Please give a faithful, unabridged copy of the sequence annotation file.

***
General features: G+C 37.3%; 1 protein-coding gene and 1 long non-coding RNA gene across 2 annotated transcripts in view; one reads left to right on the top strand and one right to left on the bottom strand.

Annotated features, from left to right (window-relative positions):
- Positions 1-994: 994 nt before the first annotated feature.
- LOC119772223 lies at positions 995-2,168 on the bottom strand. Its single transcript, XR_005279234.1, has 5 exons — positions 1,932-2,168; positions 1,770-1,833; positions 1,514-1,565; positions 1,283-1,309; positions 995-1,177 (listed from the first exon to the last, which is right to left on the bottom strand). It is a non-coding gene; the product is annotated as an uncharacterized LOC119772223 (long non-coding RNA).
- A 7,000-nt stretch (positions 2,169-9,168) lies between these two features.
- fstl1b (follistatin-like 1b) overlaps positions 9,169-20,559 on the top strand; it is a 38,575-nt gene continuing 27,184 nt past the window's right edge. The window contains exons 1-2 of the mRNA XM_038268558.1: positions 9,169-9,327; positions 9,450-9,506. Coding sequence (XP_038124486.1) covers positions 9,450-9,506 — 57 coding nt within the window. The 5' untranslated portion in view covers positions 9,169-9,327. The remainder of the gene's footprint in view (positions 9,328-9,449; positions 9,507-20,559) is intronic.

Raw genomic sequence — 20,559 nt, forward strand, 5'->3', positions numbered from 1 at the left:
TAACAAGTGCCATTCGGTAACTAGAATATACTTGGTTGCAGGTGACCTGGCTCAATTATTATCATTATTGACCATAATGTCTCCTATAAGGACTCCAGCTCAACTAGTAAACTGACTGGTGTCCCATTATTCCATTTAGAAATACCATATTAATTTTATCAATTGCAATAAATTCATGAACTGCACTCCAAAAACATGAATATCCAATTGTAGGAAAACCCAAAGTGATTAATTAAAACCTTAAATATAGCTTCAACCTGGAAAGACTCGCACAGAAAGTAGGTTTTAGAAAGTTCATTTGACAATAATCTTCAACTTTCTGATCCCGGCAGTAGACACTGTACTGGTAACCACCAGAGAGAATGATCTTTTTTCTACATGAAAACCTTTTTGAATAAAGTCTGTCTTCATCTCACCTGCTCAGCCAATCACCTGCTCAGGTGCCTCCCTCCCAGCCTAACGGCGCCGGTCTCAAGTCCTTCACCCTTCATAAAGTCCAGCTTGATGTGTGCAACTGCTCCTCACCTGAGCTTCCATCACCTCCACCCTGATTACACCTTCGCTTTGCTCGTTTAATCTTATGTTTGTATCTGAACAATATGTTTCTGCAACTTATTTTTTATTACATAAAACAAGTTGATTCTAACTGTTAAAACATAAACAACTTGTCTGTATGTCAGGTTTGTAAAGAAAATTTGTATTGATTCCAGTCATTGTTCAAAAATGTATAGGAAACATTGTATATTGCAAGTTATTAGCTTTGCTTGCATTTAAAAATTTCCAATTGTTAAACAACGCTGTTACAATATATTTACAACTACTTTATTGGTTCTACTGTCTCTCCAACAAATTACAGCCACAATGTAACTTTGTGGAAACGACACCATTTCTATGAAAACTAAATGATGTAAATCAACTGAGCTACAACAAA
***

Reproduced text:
General features: G+C 37.3%; 1 protein-coding gene and 1 long non-coding RNA gene across 2 annotated transcripts in view; one reads left to right on the top strand and one right to left on the bottom strand.

Annotated features, from left to right (window-relative positions):
- Positions 1-994: 994 nt before the first annotated feature.
- LOC119772223 lies at positions 995-2,168 on the bottom strand. Its single transcript, XR_005279234.1, has 5 exons — positions 1,932-2,168; positions 1,770-1,833; positions 1,514-1,565; positions 1,283-1,309; positions 995-1,177 (listed from the first exon to the last, which is right to left on the bottom strand). It is a non-coding gene; the product is annotated as an uncharacterized LOC119772223 (long non-coding RNA).
- A 7,000-nt stretch (positions 2,169-9,168) lies between these two features.
- fstl1b (follistatin-like 1b) overlaps positions 9,169-20,559 on the top strand; it is a 38,575-nt gene continuing 27,184 nt past the window's right edge. The window contains exons 1-2 of the mRNA XM_038268558.1: positions 9,169-9,327; positions 9,450-9,506. Coding sequence (XP_038124486.1) covers positions 9,450-9,506 — 57 coding nt within the window. The 5' untranslated portion in view covers positions 9,169-9,327. The remainder of the gene's footprint in view (positions 9,328-9,449; positions 9,507-20,559) is intronic.

Raw genomic sequence — 20,559 nt, forward strand, 5'->3', positions numbered from 1 at the left:
TAACAAGTGCCATTCGGTAACTAGAATATACTTGGTTGCAGGTGACCTGGCTCAATTATTATCATTATTGACCATAATGTCTCCTATAAGGACTCCAGCTCAACTAGTAAACTGACTGGTGTCCCATTATTCCATTTAGAAATACCATATTAATTTTATCAATTGCAATAAATTCATGAACTGCACTCCAAAAACATGAATATCCAATTGTAGGAAAACCCAAAGTGATTAATTAAAACCTTAAATATAGCTTCAACCTGGAAAGACTCGCACAGAAAGTAGGTTTTAGAAAGTTCATTTGACAATAATCTTCAACTTTCTGATCCCGGCAGTAGACACTGTACTGGTAACCACCAGAGAGAATGATCTTTTTTCTACATGAAAACCTTTTTGAATAAAGTCTGTCTTCATCTCACCTGCTCAGCCAATCACCTGCTCAGGTGCCTCCCTCCCAGCCTAACGGCGCCGGTCTCAAGTCCTTCACCCTTCATAAAGTCCAGCTTGATGTGTGCAACTGCTCCTCACCTGAGCTTCCATCACCTCCACCCTGATTACACCTTCGCTTTGCTCGTTTAATCTTATGTTTGTATCTGAACAATATGTTTCTGCAACTTATTTTTTATTACATAAAACAAGTTGATTCTAACTGTTAAAACATAAACAACTTGTCTGTATGTCAGGTTTGTAAAGAAAATTTGTATTGATTCCAGTCATTGTTCAAAAATGTATAGGAAACATTGTATATTGCAAGTTATTAGCTTTGCTTGCATTTAAAAATTTCCAATTGTTAAACAACGCTGTTACAATATATTTACAACTACTTTATTGGTTCTACTGTCTCTCCAACAAATTACAGCCACAATGTAACTTTGTGGAAACGACACCATTTCTATGAAAACTAAATGATGTAAATCAACTGAGCTACAACAAA